Childhood urban inequalities in Latin America

Professor Armando Barrientos participated in Habitat 3 – the United Nations’ 2016 Conference on Housing and Sustainable Urban Development. A key member of the UNICEF panel, ‘Children in cities in the Latin America and Caribbean region’, he discusses factors contributing to poverty and exclusion in many Latin American countries.

Why is urban inequality such an issue for children in Latin America?

Children represent by far the majority of the population of Latin America, and are therefore overrepresented in poverty compared to other groups. This is partly because large families with lots of children tend to be poorer, and partly because when your children go to school it can be one of the more difficult points in the life cycle in terms of generating income and managing your money. Also, a lot of the policies designed to reduce poverty and inequality have not been specifically aimed at children and child poverty until recently.

“It is not necessarily that local councils are ignoring low-income families and these inequalities – it is that they don’t have the resources to reach them.”

What are some of the biggest issues that children face?

Probably the most significant issue for children is the mismatch between service provision and where children in poverty live. If you map service provision – schools, hospitals and government buildings – they are all in the centre of cities. Low-income households live far from the centre, which can mean it is hard to access services like water, sanitation, education and health care. Public agencies are supposed to help people in poverty, but they are located far away from those they need to reach.

If you look at anti-poverty programmes as an investment in children’s futures – improving things with future benefits such as their education and health care as well as current concerns such as their consumption and nutrition – then it is more likely that they will exit poverty as adults, and that their own children will not be in poverty, because they’ll have had better opportunities within the labour market, for example.

Why is this situation so complex?

This is more than a matter of low-income families being excluded. If you have new accommodation, new houses and new buildings in a particular city, then the council has a responsibility to ensure they have gas, electricity and sanitation. In a context where you can plan this, the council will approve a proposal for a new development. However, the situation in Latin America relates to informal settlements, with people taking available land, and there is no real planning system.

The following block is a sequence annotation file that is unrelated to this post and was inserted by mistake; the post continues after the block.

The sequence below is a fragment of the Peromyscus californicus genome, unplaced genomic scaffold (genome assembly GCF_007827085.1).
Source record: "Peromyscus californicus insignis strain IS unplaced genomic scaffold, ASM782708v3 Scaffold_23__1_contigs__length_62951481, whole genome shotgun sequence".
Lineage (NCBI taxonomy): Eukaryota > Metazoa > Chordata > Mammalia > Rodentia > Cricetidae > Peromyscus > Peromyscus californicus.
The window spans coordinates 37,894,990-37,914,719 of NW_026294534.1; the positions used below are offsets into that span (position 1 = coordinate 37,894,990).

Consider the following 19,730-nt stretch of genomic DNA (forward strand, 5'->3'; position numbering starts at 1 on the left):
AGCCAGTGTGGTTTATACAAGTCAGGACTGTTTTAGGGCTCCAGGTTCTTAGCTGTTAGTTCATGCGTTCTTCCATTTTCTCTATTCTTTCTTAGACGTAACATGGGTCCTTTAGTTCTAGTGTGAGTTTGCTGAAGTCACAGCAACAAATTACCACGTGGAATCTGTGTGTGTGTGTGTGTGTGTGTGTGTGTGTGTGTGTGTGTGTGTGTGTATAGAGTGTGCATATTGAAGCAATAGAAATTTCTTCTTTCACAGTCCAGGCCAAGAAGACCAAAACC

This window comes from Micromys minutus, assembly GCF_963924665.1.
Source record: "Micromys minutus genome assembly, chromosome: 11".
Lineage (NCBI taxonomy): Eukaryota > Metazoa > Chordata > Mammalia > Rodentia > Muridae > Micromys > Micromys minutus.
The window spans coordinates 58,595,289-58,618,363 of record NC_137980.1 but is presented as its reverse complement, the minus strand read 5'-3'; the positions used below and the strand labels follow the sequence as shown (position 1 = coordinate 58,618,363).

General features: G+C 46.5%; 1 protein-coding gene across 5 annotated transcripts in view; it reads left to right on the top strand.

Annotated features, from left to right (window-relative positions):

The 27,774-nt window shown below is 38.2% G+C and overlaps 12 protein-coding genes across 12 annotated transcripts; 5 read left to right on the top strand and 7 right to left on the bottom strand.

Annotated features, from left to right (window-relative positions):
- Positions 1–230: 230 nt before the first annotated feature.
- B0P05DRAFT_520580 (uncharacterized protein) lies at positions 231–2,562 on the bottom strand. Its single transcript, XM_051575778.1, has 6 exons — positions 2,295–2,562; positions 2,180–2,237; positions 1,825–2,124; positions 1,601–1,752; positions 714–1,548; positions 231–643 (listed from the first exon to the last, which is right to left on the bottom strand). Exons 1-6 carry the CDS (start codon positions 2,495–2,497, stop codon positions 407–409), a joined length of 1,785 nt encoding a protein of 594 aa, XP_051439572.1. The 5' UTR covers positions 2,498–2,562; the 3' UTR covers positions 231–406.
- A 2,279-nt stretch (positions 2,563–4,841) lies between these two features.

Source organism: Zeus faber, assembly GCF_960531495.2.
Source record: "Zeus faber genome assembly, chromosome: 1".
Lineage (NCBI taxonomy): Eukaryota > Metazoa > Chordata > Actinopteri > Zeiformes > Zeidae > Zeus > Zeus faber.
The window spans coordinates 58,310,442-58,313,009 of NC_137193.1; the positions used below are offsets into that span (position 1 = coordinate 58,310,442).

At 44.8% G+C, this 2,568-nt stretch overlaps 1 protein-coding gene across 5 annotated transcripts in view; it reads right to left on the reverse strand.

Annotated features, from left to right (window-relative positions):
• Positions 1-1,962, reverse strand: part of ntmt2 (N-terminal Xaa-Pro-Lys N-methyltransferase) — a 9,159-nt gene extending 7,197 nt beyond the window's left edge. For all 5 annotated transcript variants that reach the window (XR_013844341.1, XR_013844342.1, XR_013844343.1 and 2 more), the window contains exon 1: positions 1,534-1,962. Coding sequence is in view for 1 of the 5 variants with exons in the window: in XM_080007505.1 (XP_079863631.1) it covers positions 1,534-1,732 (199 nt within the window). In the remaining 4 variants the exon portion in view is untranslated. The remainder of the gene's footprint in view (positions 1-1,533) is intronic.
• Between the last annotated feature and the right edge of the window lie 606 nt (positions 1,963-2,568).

What are the solutions?

There is still an obligation to get water, sanitation and electricity to these areas. It takes time, but it does happen. It is a case of creating and developing an infrastructure. Property ownership needs to be considered, as most people don’t have deeds or titles to their homes. They may have migrated from rural areas 30 years ago to access schools, and the property may have changed hands four or five times and there are no titles. Legislation is a complex area and provides some protection for the initial settler, but none to people who may have bought the property and moved on, or handed it down to their children or grandchildren.

Professor Armando Barrientos

Professor Armando Barrientos

Professor of Poverty and Social Justice, Global Development Institute

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What are your recommendations for policymakers and planners?

Rather than have a radical solution that erases everything and starts again, it is more a matter of how you can accelerate existing processes of development. How you can improve them and how you can pay more attention to people living in these communities.

For me, there are three key questions for policymakers:

1. How did we get here?

Why are levels of child poverty in Latin America so high compared to other groups in the population? Governments for a long time have not seen children and families as a key audience for social protection. There has been more focus on workers in informal employment to improve family well-being.

2. What should governments focus on now?

Government has to have innovative policies that improve the prospects of children and their capacity to develop as human beings. There has been progress, with governments now starting to do this.

3. What is the end goal?

To me, this should be that our societies are more inclusive and equal. There should not be a distinction based on where families are located. Tackling the prospects of children can enable us to get to this future point.

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